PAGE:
Doughty asked Rimbo if the tracks' position would change if they could cut dates from their race meets and New Mexico tracks would race close to the same number of days, but they would be divided among six tracks instead of the current five.
“That would be something we'd be willing to look at, but it's been the position of our horsemen that they don't want to see race dates at existing tracks cut,” Rimbo responded. “We'd be willing to discuss this, but the issue of more race dates in our states scares us.”
Only one track manager, Zia Park general manager Rafael Verde, spoke in favor of a sixth racino license.
Also at the meeting:
*The commission approved the following racing officials for The Downs at Albuquerque meet, which opens on August 2: state veterinarian, Dr. Steven England; stewards, Bob Allison, Ruben Rivera, and Linda Salinas.
*The commission approved changes to the stakes schedule at Zia Park, whose 2013 meet runs September 7-December 3. The changes include moving the inaugural running of the $350,000 Zia Park Oaks for Thoroughbred 3-year-old fillies from November 23 to November 24 so it doesn't conflict with the Delta Jackpot Stakes (G3) at Delta Downs, and moving several Quarter Horse stakes, including the 440-yard, $150,000 Zia Park Championship (G1) from November 24 to November 23.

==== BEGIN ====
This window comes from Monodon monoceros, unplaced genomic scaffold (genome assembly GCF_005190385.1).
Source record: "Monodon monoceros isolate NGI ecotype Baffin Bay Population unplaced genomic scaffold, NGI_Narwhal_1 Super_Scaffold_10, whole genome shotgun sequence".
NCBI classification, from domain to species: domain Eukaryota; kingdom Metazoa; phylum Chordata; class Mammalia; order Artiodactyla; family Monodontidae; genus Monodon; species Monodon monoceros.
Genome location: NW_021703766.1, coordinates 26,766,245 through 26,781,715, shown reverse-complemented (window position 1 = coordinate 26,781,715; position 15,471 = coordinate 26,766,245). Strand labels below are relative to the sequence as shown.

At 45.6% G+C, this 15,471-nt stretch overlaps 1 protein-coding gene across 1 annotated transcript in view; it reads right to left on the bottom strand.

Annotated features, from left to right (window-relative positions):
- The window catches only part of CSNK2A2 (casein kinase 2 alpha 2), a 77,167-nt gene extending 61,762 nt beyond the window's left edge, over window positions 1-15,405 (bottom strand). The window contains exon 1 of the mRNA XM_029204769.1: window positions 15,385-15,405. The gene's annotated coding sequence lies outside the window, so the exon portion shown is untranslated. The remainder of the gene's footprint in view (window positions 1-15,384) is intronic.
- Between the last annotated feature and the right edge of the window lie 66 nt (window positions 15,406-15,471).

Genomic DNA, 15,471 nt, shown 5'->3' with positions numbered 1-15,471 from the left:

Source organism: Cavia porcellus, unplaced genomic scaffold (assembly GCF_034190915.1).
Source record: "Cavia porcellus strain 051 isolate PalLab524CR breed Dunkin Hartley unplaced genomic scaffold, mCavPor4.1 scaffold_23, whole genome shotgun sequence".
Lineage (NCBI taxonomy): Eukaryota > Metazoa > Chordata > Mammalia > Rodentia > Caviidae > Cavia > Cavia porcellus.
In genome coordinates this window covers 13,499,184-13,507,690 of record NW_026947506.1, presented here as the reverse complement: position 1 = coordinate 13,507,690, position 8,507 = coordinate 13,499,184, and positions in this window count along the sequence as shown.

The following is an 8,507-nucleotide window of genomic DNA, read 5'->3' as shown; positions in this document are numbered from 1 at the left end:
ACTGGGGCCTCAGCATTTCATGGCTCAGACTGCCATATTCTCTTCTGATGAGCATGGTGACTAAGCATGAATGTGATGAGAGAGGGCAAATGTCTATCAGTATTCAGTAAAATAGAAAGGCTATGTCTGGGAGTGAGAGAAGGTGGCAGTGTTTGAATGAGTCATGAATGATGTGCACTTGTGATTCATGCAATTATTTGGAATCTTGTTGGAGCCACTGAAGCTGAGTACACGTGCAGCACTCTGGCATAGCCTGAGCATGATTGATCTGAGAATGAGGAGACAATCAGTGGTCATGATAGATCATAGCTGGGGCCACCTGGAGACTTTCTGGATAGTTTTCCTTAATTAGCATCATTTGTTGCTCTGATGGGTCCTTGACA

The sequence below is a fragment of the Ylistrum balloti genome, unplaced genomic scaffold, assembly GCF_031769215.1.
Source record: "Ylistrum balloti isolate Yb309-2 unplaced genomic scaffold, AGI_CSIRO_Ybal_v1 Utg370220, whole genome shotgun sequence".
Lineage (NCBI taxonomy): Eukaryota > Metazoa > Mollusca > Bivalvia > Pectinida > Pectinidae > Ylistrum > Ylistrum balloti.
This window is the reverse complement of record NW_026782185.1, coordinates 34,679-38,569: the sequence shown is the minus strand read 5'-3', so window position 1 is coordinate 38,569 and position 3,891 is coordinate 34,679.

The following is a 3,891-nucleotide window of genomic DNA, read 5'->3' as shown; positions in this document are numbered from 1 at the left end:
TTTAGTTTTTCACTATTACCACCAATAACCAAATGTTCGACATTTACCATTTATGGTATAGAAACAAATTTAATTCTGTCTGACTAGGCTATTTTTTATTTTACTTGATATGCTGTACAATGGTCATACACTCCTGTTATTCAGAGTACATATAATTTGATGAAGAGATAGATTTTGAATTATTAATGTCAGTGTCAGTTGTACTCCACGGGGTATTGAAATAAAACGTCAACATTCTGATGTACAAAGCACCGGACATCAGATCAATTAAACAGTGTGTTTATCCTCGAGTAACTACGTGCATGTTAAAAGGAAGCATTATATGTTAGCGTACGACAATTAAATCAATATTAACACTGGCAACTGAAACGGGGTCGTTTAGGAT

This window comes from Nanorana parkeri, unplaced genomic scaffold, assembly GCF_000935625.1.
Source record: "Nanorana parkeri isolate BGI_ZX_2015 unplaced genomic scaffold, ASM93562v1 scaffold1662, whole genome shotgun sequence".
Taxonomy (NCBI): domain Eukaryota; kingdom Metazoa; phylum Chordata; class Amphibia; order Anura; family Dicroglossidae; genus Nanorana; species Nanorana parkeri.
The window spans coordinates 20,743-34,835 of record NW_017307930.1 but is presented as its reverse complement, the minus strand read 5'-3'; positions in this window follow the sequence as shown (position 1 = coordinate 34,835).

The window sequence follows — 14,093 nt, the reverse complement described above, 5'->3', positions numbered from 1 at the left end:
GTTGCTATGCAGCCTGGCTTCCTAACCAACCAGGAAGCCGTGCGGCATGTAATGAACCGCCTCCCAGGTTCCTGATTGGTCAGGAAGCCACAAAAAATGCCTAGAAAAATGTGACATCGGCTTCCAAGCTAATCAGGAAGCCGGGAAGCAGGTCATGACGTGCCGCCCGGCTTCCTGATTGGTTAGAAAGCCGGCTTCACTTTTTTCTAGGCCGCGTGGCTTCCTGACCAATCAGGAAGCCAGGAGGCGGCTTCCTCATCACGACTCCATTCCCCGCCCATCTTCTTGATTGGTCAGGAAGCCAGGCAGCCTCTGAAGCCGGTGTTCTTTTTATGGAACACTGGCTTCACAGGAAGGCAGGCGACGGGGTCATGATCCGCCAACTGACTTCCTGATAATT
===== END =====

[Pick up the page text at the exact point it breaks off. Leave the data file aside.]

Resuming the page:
The Zia Park Championship is a qualifying race for the 440-yard, $750,000 Champion of Champions (G1) at Los Alamitos in December.
“We think moving the Zia Park Championship to one day earlier will help the winner of the race,” said Zia Park director of racing Fred Hutton. “It will give the winner one additional day to prep for the Champion of Champions.”
*The commission approved Ruidoso Downs' request to run this year's All American Futurity (G1) on two days, August 15-16. The All American Derby (G1) trials, originally scheduled for August 16, will be run the following day.
*The commission also approved Ruidoso Downs' request to add a race date to 2014 so that the track can run its Ruidoso Futurity (G1) trials during a two-day period. As such, the 2014 Ruidoso Downs meet will open on Thursday, May 22.
*The commission approved several rules changes. For additional details, contact the commission office in Albuquerque at (505) 222-0700, or visit the commission's website at www.nmrc.state.nm.us.
The next regular monthly commission meeting will be held on Thursday, August 22, in Albuquerque. The executive session will begin at 8:30 a.m. and will be followed by the public session at 10:30 a.m. For more information, visit the commission's website at www.nmrc.state.nm.us, or call (505) 222-0700.